State legislators attempting to deal with New Jersey’s foreclosure crisis heard a tale of two administrations: one a best of, one a worst of, but both governed by Chris Christie.
First, Community Affairs Commissioner Richard Constable wowed the joint session of two Assembly committees by admitting past failures but promoting current success in distributing $300 million in federal foreclosure aid.
Constable’s presentation about his overhaul of the embattled NJ HomeKeeper loan program left Assemblyman Jerry Green (D-Union) starry eyed.
“If I go back into the private sector, I’m going to hire you,” he told Constable, and led a chorus of Democrats and Republicans in a “let’s work together” theme.
But the commissioner did not stay around for testimony from struggling homeowners, foreclosure victims, housing counselors, and activists, whose faint praise for Constable’s department faded against criticism of “incoherent” policies.
The fault-finding came from both left and right, as witnesses said Constable’s efforts, while laudable, have not resolved underlying problems or shaken the “indifference” of the rest of the administration toward the impact of foreclosures on the economy.
By the end of the day, as his housing and local government committee approved a package of three foreclosure-related bills on strict party-line votes, Green’s remarks took on more subdued shadings.
“There’s a lot of miscommunication,” he sighed. “We still have a lot of work to do to get on the same page.”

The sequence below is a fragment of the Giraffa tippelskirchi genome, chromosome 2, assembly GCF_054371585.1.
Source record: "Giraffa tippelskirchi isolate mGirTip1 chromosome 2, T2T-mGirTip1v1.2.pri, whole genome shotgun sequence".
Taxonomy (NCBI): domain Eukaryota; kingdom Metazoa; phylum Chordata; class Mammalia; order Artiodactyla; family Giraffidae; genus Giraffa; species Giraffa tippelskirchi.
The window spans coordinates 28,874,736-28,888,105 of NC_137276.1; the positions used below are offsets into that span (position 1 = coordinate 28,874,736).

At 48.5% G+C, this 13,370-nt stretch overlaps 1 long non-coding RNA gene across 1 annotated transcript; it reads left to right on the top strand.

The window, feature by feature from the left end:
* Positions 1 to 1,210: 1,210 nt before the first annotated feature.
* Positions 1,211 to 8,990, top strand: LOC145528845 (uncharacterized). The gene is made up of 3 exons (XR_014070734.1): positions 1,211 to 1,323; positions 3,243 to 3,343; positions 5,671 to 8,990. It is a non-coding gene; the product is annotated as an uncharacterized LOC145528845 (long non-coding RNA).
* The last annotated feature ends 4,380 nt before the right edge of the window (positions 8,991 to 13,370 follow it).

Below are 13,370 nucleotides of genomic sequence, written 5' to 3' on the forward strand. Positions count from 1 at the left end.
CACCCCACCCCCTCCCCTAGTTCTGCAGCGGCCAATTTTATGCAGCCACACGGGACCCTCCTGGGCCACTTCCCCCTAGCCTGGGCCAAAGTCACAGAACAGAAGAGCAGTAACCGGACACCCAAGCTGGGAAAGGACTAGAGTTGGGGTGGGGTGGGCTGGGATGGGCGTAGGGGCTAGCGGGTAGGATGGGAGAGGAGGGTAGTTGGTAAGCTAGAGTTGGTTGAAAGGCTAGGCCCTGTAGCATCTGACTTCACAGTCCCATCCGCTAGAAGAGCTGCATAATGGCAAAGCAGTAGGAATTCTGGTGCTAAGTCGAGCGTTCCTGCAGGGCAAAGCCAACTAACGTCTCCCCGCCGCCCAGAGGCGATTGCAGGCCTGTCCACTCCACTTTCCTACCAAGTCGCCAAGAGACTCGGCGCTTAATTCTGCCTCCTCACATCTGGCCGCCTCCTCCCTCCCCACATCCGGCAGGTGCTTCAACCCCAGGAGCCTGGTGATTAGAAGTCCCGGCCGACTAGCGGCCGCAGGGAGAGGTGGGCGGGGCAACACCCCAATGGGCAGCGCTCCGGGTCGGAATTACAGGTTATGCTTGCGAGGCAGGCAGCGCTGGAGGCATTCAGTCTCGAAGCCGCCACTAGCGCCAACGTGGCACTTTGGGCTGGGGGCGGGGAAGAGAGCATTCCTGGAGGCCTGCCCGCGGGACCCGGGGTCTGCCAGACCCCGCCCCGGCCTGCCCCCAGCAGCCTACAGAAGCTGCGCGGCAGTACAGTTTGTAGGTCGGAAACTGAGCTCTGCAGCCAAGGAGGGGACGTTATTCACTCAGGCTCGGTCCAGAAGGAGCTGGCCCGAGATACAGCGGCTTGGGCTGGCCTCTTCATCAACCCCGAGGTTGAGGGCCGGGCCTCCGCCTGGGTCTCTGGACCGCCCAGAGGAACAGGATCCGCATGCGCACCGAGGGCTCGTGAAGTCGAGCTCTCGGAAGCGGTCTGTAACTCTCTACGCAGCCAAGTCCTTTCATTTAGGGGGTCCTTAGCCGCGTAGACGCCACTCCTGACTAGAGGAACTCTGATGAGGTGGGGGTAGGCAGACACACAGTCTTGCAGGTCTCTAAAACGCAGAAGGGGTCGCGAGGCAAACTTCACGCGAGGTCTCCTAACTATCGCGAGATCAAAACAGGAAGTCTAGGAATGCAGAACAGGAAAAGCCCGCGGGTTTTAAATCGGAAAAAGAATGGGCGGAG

Now for the Bad News
Only a handful of audience members remained for the worst news of the day, a withering assessment from the state Administrative Office of the Courts about pending foreclosure actions.
“We could easily have 65,000 to 100,000 [foreclosure] cases next year,” said Dan Phillips, the AOC’s legislative liaison.
The lower number would roughly equal the figure for 2010, which court officials believe was the most ever in New Jersey. The latter would meet the highest estimate of all cases held up during legal moratoria in 2011, some of which already have been filed, dropped, or resolved.
Some private attorneys in foreclosure practice have even higher estimates, according to Kevin Wolfe, the AOC’s assistant director for the civil division. One just told him to expect 150,000 or more, he said.
Even before hearing those estimates, as Green’s group sat earlier with the financial institutions committee, members and witnesses agreed that New Jersey’s numbers look bad. It continues to rank near the top of the states in unemployment and foreclosure rates.
That malign combination qualified New Jersey for the $300 million in “hardest hit” aid from the U.S. Treasury Department’s Troubled Asset Relief Program, colloquially known as the “bailout.”
Treasury gave the states their choices in how to use the money. New Jersey developed HomeKeeper through the state Mortgage and Housing Finance Agency, to provide loans of up to $48,000 to help unemployed or under-employed people stay in their homes.
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